• These nonrecurring funds will enable SCAC to work with an existing network of rural mayors to pilot creative placemaking experiences.

This information is provided for public information purposes only. The Hub will keep you updated on the progress of the SCAC's request. If you'd like to know more, the South Carolina Arts Alliance is a fantastic resource! They focus on awareness of public policy matters as they relate to the arts—among other things.
South Carolina Arts Commission News Release, Media Contact: Jason L. Rapp, Communications Director. jrapp@arts.sc.gov or 803.734.8899

Jason Rapp

S.C. Arts Advocacy Week 2022 scheduled

Get it on your calendar now

The annual South Carolina Arts Advocacy Week is scheduled to run Feb. 7-11, 2022.

Organized by the South Carolina Arts Alliance, the annual event is to feature virtual engagements, trainings, celebrations, and the return of the in-person SC Arts Summit in Columbia. SC Arts Advocacy Week is full of opportunities for all creative professionals to raise their voice for the arts. Here is a summary of the week’s agenda: Monday, February 7 Advocacy Basics (on-demand) Tuesday, February 8 > SC Arts Summit (Day One, Columbia Museum of Art) - Creative Gathering (Columbia) - Scottie Award Presentation to Superintendent Molly Spearman (Columbia) Wednesday, February 9 > SC Arts Summit (Day Two, S.C. Statehouse) - Legislative Breakfast & Meetings Thursday, February 10 > Arts Education In Focus (livestream) Friday, February 11 > Creative Impact Beer Release (podcast) > Carolina Pints & Politics (livestream) Read a full breakdown of the at this link, and know that more details are expected to be added as the week gets closer!

Jason Rapp

State-level arts funding update + fellowship opportunity

News from the S.C. Arts Alliance

The South Carolina House just adjourned yesterday from a special session to debate their second version of the state budget.  

The budget, as adopted, includes an additional $500,000 more than the Senate version included in recurring dollars for arts grants across the state. Heading into a conference committee, the arts could see either a $3.5 million increase, or a $4 million increase in the state’s budget (one-time + recurring funding).


After the House passed their budget in March, the state’s Board of Economic Advisors (BEA) released new revenue projections for the state, adding $1.7 billion to the state’s budget, with $385 million of that in recurring revenue. The Senate was able to use these funds to craft their budget. The House then took another swing at their version to account for the increase in available revenue.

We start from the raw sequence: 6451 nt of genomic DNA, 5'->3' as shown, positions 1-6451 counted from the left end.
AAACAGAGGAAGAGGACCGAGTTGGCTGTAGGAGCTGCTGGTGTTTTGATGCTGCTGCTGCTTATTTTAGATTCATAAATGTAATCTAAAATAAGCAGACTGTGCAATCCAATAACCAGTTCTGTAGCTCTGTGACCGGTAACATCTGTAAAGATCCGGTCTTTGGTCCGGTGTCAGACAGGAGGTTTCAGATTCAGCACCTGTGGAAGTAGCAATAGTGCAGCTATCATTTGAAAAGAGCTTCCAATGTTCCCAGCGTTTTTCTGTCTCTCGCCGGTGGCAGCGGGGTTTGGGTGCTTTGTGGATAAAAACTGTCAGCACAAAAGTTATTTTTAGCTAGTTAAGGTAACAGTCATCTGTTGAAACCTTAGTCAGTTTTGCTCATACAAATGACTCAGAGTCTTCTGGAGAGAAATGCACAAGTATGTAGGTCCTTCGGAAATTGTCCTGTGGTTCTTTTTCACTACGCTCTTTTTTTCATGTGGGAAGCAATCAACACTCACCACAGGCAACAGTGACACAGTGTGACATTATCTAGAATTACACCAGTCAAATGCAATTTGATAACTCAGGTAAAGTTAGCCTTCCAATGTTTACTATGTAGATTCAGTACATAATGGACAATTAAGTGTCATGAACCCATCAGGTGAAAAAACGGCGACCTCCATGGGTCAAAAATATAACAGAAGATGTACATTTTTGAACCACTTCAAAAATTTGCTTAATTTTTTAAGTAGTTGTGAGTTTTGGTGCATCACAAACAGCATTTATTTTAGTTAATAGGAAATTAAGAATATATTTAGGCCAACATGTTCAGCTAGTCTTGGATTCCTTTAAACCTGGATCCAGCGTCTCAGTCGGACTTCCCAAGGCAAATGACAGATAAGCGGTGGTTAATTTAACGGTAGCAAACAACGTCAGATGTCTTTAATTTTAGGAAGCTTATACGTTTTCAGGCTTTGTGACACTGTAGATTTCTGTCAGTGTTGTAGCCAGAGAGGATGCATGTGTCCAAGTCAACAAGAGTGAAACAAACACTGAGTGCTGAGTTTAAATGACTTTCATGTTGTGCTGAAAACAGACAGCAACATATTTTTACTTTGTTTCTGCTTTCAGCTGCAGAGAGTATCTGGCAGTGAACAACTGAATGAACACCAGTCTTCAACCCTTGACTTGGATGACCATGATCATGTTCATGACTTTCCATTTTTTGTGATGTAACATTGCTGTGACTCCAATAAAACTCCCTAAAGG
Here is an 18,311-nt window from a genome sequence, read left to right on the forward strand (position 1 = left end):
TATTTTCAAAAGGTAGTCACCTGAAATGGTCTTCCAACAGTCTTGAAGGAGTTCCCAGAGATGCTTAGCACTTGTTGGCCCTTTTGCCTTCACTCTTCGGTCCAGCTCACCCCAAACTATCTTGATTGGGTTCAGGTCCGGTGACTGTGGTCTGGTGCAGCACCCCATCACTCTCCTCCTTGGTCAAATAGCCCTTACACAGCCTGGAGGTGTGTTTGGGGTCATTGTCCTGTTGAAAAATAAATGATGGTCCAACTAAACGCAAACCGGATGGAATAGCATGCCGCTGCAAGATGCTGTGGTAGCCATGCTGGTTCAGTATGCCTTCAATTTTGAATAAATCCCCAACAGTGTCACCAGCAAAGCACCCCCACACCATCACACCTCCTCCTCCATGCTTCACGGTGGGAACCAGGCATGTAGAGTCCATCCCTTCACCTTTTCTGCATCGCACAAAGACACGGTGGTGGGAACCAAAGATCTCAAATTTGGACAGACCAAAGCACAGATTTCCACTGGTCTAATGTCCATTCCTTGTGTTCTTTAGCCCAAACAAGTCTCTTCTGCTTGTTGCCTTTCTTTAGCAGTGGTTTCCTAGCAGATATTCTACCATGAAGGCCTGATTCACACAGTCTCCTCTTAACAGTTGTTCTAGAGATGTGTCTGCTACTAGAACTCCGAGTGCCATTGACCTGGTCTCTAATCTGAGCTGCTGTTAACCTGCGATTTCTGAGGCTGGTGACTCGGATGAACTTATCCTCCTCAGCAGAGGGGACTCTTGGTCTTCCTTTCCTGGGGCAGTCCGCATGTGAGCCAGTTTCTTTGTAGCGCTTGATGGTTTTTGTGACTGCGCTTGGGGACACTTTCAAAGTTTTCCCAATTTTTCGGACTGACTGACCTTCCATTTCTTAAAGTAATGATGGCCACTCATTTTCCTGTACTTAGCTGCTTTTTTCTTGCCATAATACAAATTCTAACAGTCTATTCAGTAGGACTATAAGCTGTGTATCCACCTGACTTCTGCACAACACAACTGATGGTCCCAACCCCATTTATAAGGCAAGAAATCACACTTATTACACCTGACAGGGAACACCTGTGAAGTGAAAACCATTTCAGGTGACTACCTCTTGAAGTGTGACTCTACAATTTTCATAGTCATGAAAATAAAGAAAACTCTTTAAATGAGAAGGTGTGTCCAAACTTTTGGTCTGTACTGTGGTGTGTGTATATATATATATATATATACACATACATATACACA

Senate Version

The full Senate adopted their version of the budget at the end of April. That budget included the following arts funding:
  • $2 million (one-time funding) for COVID Relief grants.
  • Increase of $1.5 million (recurring funding) for general operating support grants.

House Version 2

The House just yesterday adopted their second version of the budget (H2 as it is commonly referred) which includes:
  • $2 million (one-time funding) for COVID Relief grants. Matches Senate version.
  • Increase of $2 million (recurring funding) for general operating support grants. $500,000 more than the Senate version.

What’s Next

The budget now heads to conference committee (3 senators and 3 House representatives) to work out the differences. The Senate and House will return June 21 to take up the committee's report and then send the final budget to Gov. McMaster for his signature and/or vetoes. The legislature will return June 29 and 30 to vote on any vetoes. The conference committee cannot rewrite the budget, but rather can only adopt either the House or Senate versions of various line items.

Bottom Line

The Conference Committee will have to choose between $3.5 million total arts funds (Senate version), or $4 million total arts funds (H2 version). Either way, the arts will see an increase in grant funding, and will see $2 million in COVID Relief grants—unless any of it is vetoed by the governor which triggers another process.

One more thing...

The S.C. Arts Alliance has been the primary advocate for the arts and arts education in South Carolina since 1979. Over the 40 years, the number of paid staff has continued to be zero or one. Additionally, the SCAA has always worked closely with its university partners on helping inform college students about the role of advocacy in the arts industry and providing opportunities and resources to those collegiate courses. Beginning in FY2022, the SCAA will expand this further and offer two (2) year-long graduate fellowships. Placement priority will be for one fellowship for students enrolled in Winthrop University’s Arts Management Graduate Program, and one fellowship for students in College of Charleston’s Arts Management Certificate Program. At this time, these are the only South Carolina universities that offer a graduate program in arts management. For more information about the fellowship and how to apply, click here.

Jason Rapp